Following the events of Stuff of Nightmares, the Doctor and Mike Yates are trapped in the cellar at Nest Cottage for the night while the murderous menagerie of possessed taxidermical terrors roams the rest of the building. The Doctor uses the opportunity to fill Mike in on his other encounters with the Hornets. Here he recounts his most recent (for him) but earliest (for the hornet’s) encounter. The TARDIS takes the Doctor back to 8th century Northumbria, in the depths of winter. The local nunnery is coming under siege night after night from a pack of crazed wolves, trying to get to the nun’s abbess. The Doctor recounts the desperate siege, and then the terrible mistake that he makes that nearly allows the Hornets to conquer him.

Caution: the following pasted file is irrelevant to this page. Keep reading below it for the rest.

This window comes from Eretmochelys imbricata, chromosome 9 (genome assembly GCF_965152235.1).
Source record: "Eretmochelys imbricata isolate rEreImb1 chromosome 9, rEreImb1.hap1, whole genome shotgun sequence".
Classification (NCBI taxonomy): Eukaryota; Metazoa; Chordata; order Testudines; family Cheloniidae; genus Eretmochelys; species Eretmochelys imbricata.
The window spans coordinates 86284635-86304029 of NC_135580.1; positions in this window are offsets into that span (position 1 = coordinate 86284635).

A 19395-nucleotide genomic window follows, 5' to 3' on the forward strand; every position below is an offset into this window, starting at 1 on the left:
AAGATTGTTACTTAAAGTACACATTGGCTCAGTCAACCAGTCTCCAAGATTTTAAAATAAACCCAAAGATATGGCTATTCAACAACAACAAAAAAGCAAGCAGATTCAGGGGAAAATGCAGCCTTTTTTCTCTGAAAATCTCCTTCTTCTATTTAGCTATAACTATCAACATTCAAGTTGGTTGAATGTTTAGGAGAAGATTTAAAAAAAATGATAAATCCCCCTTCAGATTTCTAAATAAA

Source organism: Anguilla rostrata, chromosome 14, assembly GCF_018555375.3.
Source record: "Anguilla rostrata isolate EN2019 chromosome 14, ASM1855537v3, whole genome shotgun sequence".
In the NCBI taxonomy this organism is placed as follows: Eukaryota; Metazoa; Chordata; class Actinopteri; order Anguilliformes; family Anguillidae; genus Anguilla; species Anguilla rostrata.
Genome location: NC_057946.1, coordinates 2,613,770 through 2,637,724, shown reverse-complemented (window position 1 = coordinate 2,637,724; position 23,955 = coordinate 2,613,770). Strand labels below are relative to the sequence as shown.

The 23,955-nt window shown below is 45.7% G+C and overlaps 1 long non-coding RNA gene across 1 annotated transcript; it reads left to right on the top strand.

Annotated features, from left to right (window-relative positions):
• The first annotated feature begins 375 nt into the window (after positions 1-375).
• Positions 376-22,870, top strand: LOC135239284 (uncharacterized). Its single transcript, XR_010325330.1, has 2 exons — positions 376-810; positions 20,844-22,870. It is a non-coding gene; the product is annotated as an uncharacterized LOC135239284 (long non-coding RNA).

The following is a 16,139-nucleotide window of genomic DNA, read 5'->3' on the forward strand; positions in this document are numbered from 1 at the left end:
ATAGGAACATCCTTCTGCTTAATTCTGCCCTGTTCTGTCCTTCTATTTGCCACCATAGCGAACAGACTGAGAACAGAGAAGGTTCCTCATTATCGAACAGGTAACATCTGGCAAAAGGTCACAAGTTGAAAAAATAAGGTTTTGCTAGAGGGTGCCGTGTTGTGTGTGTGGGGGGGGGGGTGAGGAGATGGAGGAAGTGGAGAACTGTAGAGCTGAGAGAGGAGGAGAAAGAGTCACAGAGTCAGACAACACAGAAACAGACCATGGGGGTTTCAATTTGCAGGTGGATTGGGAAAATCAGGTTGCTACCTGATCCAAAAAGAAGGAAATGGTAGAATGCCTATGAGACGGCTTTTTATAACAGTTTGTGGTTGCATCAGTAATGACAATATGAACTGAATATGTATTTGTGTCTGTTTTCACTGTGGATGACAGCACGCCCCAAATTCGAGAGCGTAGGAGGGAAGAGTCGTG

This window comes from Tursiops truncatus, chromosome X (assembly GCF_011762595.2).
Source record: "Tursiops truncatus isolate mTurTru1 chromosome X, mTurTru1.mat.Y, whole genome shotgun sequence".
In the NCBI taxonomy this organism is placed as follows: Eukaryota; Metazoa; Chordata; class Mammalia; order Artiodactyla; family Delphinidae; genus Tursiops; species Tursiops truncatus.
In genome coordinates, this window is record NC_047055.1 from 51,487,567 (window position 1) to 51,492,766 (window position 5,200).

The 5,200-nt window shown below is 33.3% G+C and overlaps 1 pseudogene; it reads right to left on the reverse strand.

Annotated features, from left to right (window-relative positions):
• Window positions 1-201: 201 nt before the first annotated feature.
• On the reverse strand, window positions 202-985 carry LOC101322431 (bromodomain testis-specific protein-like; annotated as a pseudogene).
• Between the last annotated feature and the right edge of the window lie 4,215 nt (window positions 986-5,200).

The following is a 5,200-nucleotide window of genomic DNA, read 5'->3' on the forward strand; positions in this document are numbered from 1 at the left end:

The first half of the tale is a well realised and described dark age setting, the second half is a desperate run around the TARDIS. Both halves are well realised and narrated, and recall those Saturday tea times of my childhood perfectly.

The tale is largely narrated by Baker, with a few lines from other cast members. It’s more than a simple audiobook, but not quite a full production. It’s an effective style and allows us to glory in Baker’s orotund tones as he slips right back into the role. I rather enjoyed the story. In all 4 stars.
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1 of 1 people found the following review helpful
5.0 out of 5 stars Wolfhounds, nuns, hornets - what more could you ask for?, 1 April 2011
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Keen Reader "lhendry4" (Auckland, New Zealand) - See all my reviews
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This review is from: "Doctor Who": Hornets' Nest: Sting in the Tale v. 4 (BBC Audio) (Audio CD)